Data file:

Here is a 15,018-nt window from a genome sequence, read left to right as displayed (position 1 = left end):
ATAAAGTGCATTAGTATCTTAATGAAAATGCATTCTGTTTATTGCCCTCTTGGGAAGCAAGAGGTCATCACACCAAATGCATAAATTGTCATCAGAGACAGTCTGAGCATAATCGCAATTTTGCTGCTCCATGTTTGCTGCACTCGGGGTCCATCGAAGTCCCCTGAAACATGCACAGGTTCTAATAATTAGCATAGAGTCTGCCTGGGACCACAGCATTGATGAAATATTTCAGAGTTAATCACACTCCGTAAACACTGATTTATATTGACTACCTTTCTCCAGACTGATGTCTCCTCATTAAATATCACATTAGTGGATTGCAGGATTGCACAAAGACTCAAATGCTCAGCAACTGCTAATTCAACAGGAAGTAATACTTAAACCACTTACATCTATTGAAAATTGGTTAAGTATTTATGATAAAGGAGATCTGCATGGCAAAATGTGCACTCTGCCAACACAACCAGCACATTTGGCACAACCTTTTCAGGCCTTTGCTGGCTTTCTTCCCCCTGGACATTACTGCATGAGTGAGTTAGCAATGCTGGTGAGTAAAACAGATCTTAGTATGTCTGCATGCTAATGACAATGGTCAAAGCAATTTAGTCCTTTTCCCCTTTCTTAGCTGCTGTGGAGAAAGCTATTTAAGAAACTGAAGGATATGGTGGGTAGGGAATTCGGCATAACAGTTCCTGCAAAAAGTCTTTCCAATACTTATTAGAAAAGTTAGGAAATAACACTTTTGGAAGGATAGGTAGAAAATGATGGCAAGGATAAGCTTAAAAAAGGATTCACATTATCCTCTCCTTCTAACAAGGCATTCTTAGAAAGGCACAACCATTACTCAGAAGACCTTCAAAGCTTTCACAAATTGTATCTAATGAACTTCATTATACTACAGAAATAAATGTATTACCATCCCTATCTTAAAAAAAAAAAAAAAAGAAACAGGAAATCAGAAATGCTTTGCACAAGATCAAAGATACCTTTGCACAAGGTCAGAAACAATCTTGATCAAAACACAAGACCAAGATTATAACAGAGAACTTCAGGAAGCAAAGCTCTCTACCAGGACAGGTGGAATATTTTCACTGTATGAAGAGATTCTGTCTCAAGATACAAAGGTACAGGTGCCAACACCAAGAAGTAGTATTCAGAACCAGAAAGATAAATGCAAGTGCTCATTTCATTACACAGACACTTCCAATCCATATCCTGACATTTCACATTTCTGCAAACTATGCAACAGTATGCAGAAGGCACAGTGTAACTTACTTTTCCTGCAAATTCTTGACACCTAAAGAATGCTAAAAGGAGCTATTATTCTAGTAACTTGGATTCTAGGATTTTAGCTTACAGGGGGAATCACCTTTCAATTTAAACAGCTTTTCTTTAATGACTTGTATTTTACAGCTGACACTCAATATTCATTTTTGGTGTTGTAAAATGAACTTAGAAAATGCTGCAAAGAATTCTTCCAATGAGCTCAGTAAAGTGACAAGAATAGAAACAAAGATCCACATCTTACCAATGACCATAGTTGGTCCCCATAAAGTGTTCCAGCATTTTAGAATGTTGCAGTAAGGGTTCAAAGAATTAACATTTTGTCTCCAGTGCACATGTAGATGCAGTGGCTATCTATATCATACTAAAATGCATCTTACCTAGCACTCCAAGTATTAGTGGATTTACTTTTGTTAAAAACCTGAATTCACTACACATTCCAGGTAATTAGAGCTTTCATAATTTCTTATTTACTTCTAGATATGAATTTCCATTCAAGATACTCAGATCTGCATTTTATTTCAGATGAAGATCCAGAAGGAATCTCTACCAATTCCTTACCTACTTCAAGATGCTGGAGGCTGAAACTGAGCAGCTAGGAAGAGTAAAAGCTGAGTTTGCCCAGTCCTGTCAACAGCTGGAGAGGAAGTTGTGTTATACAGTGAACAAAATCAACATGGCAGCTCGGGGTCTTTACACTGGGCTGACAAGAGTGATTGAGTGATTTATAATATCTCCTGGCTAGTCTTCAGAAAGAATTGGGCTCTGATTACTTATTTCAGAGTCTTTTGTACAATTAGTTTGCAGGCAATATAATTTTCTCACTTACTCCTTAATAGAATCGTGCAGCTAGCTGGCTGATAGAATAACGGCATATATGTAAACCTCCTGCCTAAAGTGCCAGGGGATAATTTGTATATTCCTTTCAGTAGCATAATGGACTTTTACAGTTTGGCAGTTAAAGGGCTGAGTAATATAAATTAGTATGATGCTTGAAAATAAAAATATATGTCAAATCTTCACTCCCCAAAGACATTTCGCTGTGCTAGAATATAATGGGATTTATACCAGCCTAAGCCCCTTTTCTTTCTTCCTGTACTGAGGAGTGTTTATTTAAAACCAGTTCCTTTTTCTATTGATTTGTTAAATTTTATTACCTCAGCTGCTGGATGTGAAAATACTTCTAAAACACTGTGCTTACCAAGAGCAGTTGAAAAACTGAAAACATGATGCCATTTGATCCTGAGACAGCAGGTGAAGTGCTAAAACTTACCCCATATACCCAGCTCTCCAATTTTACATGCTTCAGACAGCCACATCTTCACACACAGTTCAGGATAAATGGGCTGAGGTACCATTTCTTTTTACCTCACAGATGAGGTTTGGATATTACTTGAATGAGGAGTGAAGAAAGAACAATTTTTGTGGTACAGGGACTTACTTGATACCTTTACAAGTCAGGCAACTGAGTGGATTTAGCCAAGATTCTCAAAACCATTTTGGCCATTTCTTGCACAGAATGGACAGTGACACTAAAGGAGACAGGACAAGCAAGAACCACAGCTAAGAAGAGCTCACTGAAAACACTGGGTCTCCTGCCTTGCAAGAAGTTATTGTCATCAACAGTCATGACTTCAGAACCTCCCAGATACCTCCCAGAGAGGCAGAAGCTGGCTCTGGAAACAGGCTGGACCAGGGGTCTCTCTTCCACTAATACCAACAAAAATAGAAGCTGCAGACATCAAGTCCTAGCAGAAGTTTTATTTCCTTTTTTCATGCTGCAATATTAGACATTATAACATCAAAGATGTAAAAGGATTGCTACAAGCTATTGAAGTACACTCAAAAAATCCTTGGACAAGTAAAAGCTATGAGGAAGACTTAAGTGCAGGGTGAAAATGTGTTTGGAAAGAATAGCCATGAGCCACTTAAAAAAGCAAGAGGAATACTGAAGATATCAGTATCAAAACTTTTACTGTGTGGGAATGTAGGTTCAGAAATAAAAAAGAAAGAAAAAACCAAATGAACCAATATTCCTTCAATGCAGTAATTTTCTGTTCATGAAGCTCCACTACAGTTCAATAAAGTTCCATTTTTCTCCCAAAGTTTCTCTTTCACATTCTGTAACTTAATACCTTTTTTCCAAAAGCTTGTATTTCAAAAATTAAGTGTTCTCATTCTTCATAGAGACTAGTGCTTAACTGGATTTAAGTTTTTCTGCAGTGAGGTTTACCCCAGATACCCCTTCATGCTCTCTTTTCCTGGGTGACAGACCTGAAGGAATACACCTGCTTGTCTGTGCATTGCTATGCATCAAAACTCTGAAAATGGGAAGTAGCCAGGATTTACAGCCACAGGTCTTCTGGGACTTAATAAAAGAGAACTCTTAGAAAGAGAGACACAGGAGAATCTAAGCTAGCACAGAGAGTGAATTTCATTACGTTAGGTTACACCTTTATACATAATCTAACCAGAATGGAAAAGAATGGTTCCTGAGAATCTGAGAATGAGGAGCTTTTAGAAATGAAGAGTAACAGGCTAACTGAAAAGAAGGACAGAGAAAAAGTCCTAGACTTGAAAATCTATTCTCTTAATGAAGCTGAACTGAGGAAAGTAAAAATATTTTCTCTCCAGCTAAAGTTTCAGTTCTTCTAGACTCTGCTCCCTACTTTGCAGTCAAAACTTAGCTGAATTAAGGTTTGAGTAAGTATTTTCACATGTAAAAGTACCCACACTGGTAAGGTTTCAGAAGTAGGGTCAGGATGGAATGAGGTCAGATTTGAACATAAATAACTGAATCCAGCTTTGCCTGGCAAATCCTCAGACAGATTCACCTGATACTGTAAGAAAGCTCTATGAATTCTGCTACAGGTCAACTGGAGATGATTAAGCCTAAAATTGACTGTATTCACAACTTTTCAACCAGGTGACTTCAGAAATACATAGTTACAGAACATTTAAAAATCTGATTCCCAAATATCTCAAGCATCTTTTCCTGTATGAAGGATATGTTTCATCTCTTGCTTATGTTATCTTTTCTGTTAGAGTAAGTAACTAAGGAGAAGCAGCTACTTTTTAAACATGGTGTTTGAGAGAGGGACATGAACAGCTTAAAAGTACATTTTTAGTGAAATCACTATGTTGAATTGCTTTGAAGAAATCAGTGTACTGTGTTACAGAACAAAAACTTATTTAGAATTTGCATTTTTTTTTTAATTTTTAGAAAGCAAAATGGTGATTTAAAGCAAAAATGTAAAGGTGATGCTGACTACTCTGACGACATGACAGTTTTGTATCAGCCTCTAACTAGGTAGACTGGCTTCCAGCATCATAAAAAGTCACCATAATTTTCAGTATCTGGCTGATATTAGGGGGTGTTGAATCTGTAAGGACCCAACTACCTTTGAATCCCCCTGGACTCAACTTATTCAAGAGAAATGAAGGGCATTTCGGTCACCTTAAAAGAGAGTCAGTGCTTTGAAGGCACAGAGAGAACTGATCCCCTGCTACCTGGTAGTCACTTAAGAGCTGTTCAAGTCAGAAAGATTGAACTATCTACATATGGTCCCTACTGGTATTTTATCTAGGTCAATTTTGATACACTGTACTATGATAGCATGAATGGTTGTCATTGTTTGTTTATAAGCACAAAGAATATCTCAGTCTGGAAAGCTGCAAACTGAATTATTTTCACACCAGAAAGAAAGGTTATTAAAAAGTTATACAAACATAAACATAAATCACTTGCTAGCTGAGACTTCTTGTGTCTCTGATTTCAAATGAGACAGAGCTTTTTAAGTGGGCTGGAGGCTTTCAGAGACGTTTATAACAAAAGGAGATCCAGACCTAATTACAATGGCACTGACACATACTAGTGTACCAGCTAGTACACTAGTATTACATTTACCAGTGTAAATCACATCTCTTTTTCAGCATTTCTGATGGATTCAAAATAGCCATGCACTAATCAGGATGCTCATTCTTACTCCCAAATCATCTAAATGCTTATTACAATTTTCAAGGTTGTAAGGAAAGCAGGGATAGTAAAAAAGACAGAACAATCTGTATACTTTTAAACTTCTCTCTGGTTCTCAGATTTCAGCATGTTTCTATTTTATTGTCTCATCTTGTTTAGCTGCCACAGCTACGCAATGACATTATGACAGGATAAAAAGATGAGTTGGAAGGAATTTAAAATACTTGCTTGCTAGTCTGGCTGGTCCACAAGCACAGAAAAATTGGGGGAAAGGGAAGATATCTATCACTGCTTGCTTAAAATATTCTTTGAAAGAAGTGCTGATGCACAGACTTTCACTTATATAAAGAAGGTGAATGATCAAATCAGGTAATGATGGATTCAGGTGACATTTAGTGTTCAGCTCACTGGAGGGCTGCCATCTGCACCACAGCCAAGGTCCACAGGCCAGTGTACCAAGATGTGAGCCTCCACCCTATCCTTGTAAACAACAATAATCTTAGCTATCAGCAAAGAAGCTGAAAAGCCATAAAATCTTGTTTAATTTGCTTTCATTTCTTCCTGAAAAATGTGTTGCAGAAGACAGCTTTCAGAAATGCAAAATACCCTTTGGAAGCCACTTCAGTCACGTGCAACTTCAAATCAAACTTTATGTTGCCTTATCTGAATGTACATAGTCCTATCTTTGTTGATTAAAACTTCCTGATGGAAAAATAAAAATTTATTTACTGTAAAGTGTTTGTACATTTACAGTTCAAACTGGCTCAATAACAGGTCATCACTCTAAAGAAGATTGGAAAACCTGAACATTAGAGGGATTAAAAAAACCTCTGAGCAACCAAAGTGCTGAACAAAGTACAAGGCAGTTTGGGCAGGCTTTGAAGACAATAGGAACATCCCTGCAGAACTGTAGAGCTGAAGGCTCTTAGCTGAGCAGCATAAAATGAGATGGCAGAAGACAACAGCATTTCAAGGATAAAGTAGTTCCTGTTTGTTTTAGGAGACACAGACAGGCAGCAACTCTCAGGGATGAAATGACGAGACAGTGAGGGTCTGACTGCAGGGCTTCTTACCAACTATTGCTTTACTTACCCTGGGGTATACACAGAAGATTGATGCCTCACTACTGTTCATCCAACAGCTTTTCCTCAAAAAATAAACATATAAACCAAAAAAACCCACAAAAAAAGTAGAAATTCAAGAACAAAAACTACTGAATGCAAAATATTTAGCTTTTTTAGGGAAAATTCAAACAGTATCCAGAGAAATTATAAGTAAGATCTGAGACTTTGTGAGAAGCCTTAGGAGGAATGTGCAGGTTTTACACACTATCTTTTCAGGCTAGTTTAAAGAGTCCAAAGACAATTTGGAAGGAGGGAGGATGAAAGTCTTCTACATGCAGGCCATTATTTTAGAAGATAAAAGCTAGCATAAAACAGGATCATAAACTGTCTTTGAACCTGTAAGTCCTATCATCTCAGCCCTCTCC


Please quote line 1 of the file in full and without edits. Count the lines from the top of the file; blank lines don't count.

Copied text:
Here is a 15,018-nt window from a genome sequence, read left to right as displayed (position 1 = left end):